Medusa ransomware typically infiltrates a system through phishing emails or malicious downloads, exploiting vulnerabilities in outdated software or weak security measures. Once executed, it stealthily encrypts files using strong encryption algorithms, rendering them inaccessible to the user. Medusa then displays a ransom note, usually demanding payment in cryptocurrency, in exchange for a decryption key. The ransom note often includes instructions on how to make the payment and how to contact the attackers. Meanwhile, Medusa may also attempt to spread laterally across the network, infecting other connected devices. Finally, the attackers await payment confirmation before providing the decryption key, although there's no guarantee they will uphold their end of the bargain. As a common activity for ransomware, Medusa halts system services and deletes shadow volumes.

Medusa ransom note shown in ANY.RUN Medusa ransom note demonstrated in ANY.RUN

Medusa Ransomware malware distribution methods

Similar to other malware, such as AsyncRAT and Remcos, phishing is one of the primary distribution methods employed by Medusa ransomware operators. Attackers send deceptive emails to potential victims, often disguising themselves as legitimate organizations or individuals. These emails typically contain malicious attachments or links, which, when clicked or downloaded, initiate the ransomware installation process.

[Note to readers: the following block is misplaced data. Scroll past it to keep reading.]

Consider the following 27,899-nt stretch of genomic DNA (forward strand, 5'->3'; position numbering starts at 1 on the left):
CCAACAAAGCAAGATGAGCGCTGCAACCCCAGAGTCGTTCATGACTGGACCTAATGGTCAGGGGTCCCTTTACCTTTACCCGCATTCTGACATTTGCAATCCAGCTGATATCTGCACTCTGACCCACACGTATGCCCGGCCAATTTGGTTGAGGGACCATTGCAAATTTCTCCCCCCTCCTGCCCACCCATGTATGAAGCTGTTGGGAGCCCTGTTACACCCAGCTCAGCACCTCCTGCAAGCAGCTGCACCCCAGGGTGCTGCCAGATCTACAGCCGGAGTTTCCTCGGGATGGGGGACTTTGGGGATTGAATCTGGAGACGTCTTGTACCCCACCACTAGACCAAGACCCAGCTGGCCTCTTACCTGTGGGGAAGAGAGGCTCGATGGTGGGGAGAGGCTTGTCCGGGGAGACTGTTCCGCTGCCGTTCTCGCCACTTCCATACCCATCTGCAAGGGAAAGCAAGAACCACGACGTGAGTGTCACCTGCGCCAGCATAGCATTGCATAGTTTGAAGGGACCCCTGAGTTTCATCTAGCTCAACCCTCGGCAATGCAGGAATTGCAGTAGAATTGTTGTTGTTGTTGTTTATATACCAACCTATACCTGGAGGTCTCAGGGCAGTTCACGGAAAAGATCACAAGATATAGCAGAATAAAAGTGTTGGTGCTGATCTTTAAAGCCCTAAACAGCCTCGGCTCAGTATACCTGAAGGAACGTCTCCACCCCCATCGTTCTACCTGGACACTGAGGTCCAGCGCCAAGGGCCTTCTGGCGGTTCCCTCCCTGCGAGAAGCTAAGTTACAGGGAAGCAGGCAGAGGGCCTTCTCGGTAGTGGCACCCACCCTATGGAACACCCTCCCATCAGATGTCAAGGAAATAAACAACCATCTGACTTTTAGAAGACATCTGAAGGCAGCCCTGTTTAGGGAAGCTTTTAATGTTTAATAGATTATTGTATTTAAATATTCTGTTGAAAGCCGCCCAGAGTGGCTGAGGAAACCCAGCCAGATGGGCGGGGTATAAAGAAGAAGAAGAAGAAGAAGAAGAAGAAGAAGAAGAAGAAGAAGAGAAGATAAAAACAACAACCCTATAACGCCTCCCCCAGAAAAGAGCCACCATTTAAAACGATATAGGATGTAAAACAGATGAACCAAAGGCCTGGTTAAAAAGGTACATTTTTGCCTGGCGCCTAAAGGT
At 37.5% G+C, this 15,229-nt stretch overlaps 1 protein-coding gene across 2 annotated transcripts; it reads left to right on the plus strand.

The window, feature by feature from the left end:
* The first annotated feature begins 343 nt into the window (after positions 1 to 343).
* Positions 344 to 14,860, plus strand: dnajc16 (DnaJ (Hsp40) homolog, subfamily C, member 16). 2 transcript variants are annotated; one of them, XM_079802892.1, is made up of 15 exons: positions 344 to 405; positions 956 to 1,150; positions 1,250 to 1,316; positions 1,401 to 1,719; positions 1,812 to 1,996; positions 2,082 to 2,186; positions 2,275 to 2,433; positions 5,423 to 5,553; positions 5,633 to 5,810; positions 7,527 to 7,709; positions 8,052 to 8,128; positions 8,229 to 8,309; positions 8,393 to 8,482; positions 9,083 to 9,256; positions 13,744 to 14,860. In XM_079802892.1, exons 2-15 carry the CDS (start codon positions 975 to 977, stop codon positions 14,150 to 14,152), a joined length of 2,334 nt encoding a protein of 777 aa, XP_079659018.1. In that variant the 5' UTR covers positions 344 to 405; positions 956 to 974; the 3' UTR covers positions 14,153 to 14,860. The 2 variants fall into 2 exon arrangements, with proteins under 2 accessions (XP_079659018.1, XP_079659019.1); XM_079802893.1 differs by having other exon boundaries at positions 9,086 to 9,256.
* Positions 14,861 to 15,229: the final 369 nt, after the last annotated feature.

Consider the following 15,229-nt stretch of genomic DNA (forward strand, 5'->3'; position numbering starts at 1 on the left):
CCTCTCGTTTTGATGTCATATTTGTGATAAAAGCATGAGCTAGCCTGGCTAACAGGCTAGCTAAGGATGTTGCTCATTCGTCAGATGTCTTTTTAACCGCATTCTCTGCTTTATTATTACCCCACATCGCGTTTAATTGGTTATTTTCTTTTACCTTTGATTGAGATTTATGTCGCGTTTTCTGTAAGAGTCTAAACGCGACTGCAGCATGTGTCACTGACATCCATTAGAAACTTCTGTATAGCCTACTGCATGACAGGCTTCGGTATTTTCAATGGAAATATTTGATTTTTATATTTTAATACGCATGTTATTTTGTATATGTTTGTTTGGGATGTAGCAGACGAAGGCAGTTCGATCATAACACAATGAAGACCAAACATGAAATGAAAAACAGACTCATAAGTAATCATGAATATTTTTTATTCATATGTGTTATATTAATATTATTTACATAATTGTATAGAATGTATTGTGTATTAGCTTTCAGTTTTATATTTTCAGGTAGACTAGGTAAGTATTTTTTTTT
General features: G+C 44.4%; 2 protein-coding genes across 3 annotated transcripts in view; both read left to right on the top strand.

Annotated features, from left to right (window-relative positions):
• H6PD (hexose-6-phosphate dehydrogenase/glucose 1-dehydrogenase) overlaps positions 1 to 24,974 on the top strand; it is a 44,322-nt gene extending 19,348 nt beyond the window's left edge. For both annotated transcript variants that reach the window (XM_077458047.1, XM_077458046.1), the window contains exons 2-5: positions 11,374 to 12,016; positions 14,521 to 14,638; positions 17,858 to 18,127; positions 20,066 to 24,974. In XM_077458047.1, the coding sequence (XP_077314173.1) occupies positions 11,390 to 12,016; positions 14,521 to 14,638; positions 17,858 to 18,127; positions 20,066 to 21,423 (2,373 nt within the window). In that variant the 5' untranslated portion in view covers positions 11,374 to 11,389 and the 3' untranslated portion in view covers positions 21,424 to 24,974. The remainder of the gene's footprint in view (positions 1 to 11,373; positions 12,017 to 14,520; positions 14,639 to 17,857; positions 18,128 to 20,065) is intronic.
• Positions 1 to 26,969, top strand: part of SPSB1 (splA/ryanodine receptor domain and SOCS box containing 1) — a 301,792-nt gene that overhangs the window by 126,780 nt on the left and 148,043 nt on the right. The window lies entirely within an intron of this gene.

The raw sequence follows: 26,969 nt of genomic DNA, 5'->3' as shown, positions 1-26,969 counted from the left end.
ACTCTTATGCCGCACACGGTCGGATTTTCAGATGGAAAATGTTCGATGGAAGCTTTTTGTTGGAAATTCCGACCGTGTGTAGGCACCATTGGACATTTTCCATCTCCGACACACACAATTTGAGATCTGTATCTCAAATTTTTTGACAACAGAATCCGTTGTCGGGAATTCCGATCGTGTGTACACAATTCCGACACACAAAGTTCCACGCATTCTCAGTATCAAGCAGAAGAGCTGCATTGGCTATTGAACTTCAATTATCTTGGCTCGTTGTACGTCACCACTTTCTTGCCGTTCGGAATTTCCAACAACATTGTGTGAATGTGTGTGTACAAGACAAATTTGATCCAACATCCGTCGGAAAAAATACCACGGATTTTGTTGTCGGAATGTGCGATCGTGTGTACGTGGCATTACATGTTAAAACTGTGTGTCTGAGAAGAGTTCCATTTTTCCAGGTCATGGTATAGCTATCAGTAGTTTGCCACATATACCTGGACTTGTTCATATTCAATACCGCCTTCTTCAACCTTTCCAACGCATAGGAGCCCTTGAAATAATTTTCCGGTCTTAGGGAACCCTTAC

Conclusion

Medusa ransomware's ability to compromise sensitive data poses a threat to businesses and individuals. The consequences of a successful attack can be severe, ranging from financial losses due to ransom demands to reputational damage caused by leaked information. Prioritizing preventive measures, such as learning about the malware’s TTPs and collecting its indicators of compromise (IOCs) can prove invaluable for any organization’s security posture. ANY.RUN is an online sandbox that enables users to do just that.

This interactive sandbox environment allows users to safely explore potential malware and quickly receive detailed technical reports. By leveraging this service, users can collect important information for making decisions needed for safeguarding their systems from harm.